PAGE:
To reverse the sequence, though Manasseh’s son Amon walked in the evil footsteps of his father, Amon’s son Josiah “did right in the sight of the Lord.” Josiah’s tender heart in response to the reading of God’s law led to sweeping changes and a season of revival in Judah shortly before the Babylonian captivity (2 Chronicles 34).

Clearly, variables other than a parent’s character and spiritual habits affect outcomes among their offspring.


Not Acknowledging God’s Own Record As A Parent

Have you mulled over the fact that God is the only perfect parent who ever existed, yet His children went astray?

Despite all His love and fatherly interventions, Hosea 11:1-2 makes this point: “When Israel was a child, I loved him (God is talking), and out of Egypt I called my son. The more they were called, the more they went astray.” What does a perfect Father get for all His pleading? The entire history of the Old Testament confirms the repeated rebellion of His children.

Jack Layman, Professor Emeritus at Columbia International University, says the same thing in relation to Adam and Eve. “They had a perfect environment, yet fell into sin. Did that  make God a flawed parent? No! He gave them a choice in the garden, just as He gives each of us the power to choose. God’s father-heart was broken just as our hearts break. Yet God knew it would happen before the foundation of the world.”

What do these references to God’s parenting say about the nature of man and his responsibility? About the possibility of our children straying, no matter how consistently we love them and model faith for them?



Not Assigning Responsibility to Grown Children

Parents who badger themselves for the unbelief or moral defection of their grown children fail to assign appropriate responsibility to their sons and daughters. They’re saying that children are mere products of their environment. Provide the right stimulus or external environment, and a particular response inevitably follows.

Unwittingly, parents who adopt this viewpoint are buying into an atheistic philosophy that denies the image of God in their children. Their viewpoint holds that their children aren’t free moral agents, with a God-given capacity to make choices that either positively or negatively shape their futures. It’s tantamount to environmental determinism that removes the idea of freedom or free will from persons. Despite the undeniable reality of parental influence, this perspective goes too far and insists that the home environment is the only explanation for children who turn out poorly.

Perhaps an analogy from the realm of Bible teaching will clarify my argument. Decades ago, a renown Christian educator wrote, “The teacher has not taught until the pupil has learned.”

I affirm the point she tried to make: how someone teaches dramatically affects whether people learn. But she goes too far, and as stated, her remark is theologically incorrect and doesn’t match teaching experience. She put the entire responsibility of learning on the teacher, and none on the students. Produce the right classroom environment, or teach well enough, and presto–people learn and apply the Bible!

But what is the role students’ will, attitudes and choices play in achieving learning outcomes? Isn’t it possible for a teacher to prepare her heart, to study diligently, and to communicate clearly and creatively without some pupils learning anything? Concerning preaching, if 100% of congregants don’t heed the message, is it necessarily due to the speaker’s shortcomings? And if everything depends on the teacher or preacher, why pray for the Holy Spirit to open the minds and hearts of learners so they’ll be receptive to the message?

Similarly, it’s unfortunate that some parents blame themselves long after their children reach the age of accountability.

There’s a precedent in Old Testament law that assigns responsibility for evil behavior to the son, not to his father. Referring to a son who sheds blood, bows to idols, defiles his neighbor’s wife, and commits other abominations, Ezekiel 18:13 says, “He will surely be put to death; his blood will be on his own head.” In verse 20 we read, “The person who sins will die. The son will not bear the punishment for the father’s iniquity, nor will the father bear the punishment for the son’s iniquity” (emphasis mine). It’s clear that God didn’t lay the blame on the father’s failure, but held the son accountable for his own behavior.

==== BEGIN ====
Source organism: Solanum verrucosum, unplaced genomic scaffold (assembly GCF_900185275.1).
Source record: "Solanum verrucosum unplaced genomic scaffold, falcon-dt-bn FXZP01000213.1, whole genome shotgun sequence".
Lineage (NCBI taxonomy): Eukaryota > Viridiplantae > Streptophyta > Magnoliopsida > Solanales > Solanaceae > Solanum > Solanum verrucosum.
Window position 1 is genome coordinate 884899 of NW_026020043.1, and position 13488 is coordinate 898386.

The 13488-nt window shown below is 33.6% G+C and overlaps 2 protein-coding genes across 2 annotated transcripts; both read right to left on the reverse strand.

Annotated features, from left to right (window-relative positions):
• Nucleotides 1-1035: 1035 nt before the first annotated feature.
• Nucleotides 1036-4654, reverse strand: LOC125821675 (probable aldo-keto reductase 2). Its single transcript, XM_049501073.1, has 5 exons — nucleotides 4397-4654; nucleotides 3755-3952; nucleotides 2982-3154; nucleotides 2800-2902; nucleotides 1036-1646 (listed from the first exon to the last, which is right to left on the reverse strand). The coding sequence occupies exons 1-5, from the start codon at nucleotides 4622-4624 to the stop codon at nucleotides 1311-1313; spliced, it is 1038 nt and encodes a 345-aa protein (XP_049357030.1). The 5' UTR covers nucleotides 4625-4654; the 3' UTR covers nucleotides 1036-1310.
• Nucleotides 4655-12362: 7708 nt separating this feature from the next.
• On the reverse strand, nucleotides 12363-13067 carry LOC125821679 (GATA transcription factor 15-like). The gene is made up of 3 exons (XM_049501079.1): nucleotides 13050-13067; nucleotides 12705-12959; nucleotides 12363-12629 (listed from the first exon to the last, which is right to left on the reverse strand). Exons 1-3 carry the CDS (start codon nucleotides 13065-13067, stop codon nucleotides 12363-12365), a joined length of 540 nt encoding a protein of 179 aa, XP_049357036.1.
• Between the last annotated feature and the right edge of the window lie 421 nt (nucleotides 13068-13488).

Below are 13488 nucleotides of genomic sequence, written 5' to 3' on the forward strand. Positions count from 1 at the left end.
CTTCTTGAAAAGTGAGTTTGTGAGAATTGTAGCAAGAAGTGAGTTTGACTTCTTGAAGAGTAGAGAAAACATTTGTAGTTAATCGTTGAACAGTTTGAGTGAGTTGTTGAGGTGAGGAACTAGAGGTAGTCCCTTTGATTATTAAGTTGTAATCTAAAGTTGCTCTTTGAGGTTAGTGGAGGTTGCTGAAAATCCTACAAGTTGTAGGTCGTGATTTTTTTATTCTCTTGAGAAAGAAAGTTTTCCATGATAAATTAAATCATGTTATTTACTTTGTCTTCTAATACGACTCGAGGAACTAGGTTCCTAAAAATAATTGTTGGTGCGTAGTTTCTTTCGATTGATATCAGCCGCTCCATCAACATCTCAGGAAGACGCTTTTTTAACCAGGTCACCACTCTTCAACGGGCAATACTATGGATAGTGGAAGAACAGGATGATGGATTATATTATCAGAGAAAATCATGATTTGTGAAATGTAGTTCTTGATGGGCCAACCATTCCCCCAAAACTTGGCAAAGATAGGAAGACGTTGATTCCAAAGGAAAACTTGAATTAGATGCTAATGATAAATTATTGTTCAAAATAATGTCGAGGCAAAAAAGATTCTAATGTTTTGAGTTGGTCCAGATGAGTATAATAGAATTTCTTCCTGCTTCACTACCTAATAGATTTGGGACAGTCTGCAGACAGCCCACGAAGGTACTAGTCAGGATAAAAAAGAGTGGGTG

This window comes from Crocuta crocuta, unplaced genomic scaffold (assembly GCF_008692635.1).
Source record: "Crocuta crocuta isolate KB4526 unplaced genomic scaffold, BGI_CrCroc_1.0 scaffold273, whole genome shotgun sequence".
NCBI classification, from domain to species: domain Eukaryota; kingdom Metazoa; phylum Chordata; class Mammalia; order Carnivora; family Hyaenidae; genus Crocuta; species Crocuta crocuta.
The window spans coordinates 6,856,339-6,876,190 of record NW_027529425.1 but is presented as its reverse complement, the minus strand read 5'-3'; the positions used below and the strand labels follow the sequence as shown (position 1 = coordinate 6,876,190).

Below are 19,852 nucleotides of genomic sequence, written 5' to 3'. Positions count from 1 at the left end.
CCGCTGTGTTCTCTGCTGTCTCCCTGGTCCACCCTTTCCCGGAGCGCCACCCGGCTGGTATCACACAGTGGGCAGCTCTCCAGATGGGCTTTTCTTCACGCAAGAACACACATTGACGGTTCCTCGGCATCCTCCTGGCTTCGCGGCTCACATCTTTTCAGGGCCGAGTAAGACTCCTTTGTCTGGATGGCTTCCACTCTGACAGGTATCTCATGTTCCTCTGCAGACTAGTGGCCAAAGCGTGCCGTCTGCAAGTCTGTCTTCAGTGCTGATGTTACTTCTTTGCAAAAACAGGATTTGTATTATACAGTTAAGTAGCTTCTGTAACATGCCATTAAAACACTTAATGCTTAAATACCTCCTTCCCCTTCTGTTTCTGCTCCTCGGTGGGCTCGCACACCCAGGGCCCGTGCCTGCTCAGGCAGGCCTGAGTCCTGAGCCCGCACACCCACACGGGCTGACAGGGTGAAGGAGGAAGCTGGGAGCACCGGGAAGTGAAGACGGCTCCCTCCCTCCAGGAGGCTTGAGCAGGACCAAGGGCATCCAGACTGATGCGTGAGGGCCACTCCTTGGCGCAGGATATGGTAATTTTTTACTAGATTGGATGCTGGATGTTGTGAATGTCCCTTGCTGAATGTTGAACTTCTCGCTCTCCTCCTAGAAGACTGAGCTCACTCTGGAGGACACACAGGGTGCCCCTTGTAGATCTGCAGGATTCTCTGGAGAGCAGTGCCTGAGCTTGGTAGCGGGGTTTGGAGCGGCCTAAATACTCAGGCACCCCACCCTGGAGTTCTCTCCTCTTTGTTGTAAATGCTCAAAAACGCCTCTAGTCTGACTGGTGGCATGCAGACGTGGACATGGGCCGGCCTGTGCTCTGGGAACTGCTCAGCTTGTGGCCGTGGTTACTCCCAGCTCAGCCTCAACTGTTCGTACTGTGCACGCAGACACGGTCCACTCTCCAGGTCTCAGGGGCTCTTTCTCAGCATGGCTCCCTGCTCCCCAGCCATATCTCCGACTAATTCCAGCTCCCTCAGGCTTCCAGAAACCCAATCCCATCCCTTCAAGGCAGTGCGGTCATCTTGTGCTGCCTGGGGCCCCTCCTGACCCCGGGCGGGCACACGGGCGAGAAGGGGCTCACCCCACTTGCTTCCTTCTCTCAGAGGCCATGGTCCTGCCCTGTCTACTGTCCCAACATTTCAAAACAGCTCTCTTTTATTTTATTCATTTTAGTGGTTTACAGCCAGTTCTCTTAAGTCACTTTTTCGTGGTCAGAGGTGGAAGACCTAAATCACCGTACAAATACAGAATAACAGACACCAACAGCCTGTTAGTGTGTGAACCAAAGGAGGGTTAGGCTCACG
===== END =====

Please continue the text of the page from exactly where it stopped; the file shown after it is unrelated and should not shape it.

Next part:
So What?

I’m aware that grasping and believing these perspectives on Proverbs 22:6 won’t alleviate the pain of a spiritually-wayward grown child. Yet it won’t exacerbate that pain with a heavy burden of false guilt and self-condemnation.

We must accept God’s gracious forgiveness for mistakes we made as a parent, while ackowledging what we did right, as well. Let’s persist in prayer for what only the Holy Spirit can do in their hearts. Let’s demonstrate unconditional love toward our children that doesn’t hinge on what they believe, or don’t believe.

I know one father, whose grown son has left the faith, who occasionally broaches the issue of belief with his son in a warm, winsome manner. The dad can’t not discuss it, for his relationship with the Lord is the most important thing in his life. He always ends the letter to or conversation with his son with these words: “Nothing you do could ever cause me to love you any less than I already do. Nothing you do could ever cause me to love you any more than I already do.”


One resource I consulted before writing this post is John Piper’s “Does Proverbs Promise My Child Will Not Stray?” Prior to reading his article and hearing his brief podcast, I had already taught the essence of my post. Yet his material polished my thinking on the subject. Googling the title of his article will take you to it online.

If you know any hurting parents who could benefit from this article, please forward it to them.







Please note: comments are closed after two weeks. You are welcome to contact me directly after that time if you would like to share your thoughts.

1 Comment

  1. Terry, Thank you so much for this excellent blog! I needed that today. I have several young adult kids who are in the far country. And I grew up in an area where this verse in Proverbs was presented as a “promise.” So the guilt has run deep. You do an excellent job laying all this out and this very discussion is one I have had many times over with friends feeling the same guilt and shame and failure. I would love to use this for Just Between Us for either print or the web or both. Let me know your thoughts. Thanks again, Terry, for using your gifts to bring hope and encouragement to so many. You are a blessing!